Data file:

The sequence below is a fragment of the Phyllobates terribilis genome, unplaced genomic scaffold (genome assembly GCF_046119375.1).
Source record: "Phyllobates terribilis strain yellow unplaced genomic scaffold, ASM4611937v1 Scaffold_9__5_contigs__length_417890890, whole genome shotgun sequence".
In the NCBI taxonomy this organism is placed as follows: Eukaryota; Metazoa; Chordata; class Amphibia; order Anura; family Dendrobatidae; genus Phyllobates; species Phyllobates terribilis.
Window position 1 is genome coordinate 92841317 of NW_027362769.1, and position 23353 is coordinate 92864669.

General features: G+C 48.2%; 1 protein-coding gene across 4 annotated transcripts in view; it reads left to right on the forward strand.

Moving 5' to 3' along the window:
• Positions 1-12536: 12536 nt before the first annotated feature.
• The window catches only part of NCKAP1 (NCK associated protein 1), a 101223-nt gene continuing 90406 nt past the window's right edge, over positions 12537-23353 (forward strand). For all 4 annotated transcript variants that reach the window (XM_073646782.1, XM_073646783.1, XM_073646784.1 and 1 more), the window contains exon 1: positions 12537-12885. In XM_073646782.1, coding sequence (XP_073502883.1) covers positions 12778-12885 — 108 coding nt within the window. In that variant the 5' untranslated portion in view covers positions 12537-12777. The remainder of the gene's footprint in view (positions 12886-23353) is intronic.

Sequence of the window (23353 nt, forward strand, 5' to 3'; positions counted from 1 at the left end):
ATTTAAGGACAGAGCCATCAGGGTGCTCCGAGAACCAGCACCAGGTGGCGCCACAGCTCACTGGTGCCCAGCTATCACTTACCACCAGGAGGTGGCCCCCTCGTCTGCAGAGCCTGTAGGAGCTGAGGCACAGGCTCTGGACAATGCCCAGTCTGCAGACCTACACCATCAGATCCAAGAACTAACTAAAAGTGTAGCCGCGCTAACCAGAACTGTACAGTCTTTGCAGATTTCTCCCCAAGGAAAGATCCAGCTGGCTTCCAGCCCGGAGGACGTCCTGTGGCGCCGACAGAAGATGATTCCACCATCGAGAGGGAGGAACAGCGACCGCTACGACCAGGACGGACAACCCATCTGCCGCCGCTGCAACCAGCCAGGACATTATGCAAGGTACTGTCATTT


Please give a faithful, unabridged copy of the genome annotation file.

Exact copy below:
The sequence below is a fragment of the Phyllobates terribilis genome, unplaced genomic scaffold (genome assembly GCF_046119375.1).
Source record: "Phyllobates terribilis strain yellow unplaced genomic scaffold, ASM4611937v1 Scaffold_9__5_contigs__length_417890890, whole genome shotgun sequence".
In the NCBI taxonomy this organism is placed as follows: Eukaryota; Metazoa; Chordata; class Amphibia; order Anura; family Dendrobatidae; genus Phyllobates; species Phyllobates terribilis.
Window position 1 is genome coordinate 92841317 of NW_027362769.1, and position 23353 is coordinate 92864669.

General features: G+C 48.2%; 1 protein-coding gene across 4 annotated transcripts in view; it reads left to right on the forward strand.

Moving 5' to 3' along the window:
• Positions 1-12536: 12536 nt before the first annotated feature.
• The window catches only part of NCKAP1 (NCK associated protein 1), a 101223-nt gene continuing 90406 nt past the window's right edge, over positions 12537-23353 (forward strand). For all 4 annotated transcript variants that reach the window (XM_073646782.1, XM_073646783.1, XM_073646784.1 and 1 more), the window contains exon 1: positions 12537-12885. In XM_073646782.1, coding sequence (XP_073502883.1) covers positions 12778-12885 — 108 coding nt within the window. In that variant the 5' untranslated portion in view covers positions 12537-12777. The remainder of the gene's footprint in view (positions 12886-23353) is intronic.

Sequence of the window (23353 nt, forward strand, 5' to 3'; positions counted from 1 at the left end):
ATTTAAGGACAGAGCCATCAGGGTGCTCCGAGAACCAGCACCAGGTGGCGCCACAGCTCACTGGTGCCCAGCTATCACTTACCACCAGGAGGTGGCCCCCTCGTCTGCAGAGCCTGTAGGAGCTGAGGCACAGGCTCTGGACAATGCCCAGTCTGCAGACCTACACCATCAGATCCAAGAACTAACTAAAAGTGTAGCCGCGCTAACCAGAACTGTACAGTCTTTGCAGATTTCTCCCCAAGGAAAGATCCAGCTGGCTTCCAGCCCGGAGGACGTCCTGTGGCGCCGACAGAAGATGATTCCACCATCGAGAGGGAGGAACAGCGACCGCTACGACCAGGACGGACAACCCATCTGCCGCCGCTGCAACCAGCCAGGACATTATGCAAGGTACTGTCATTT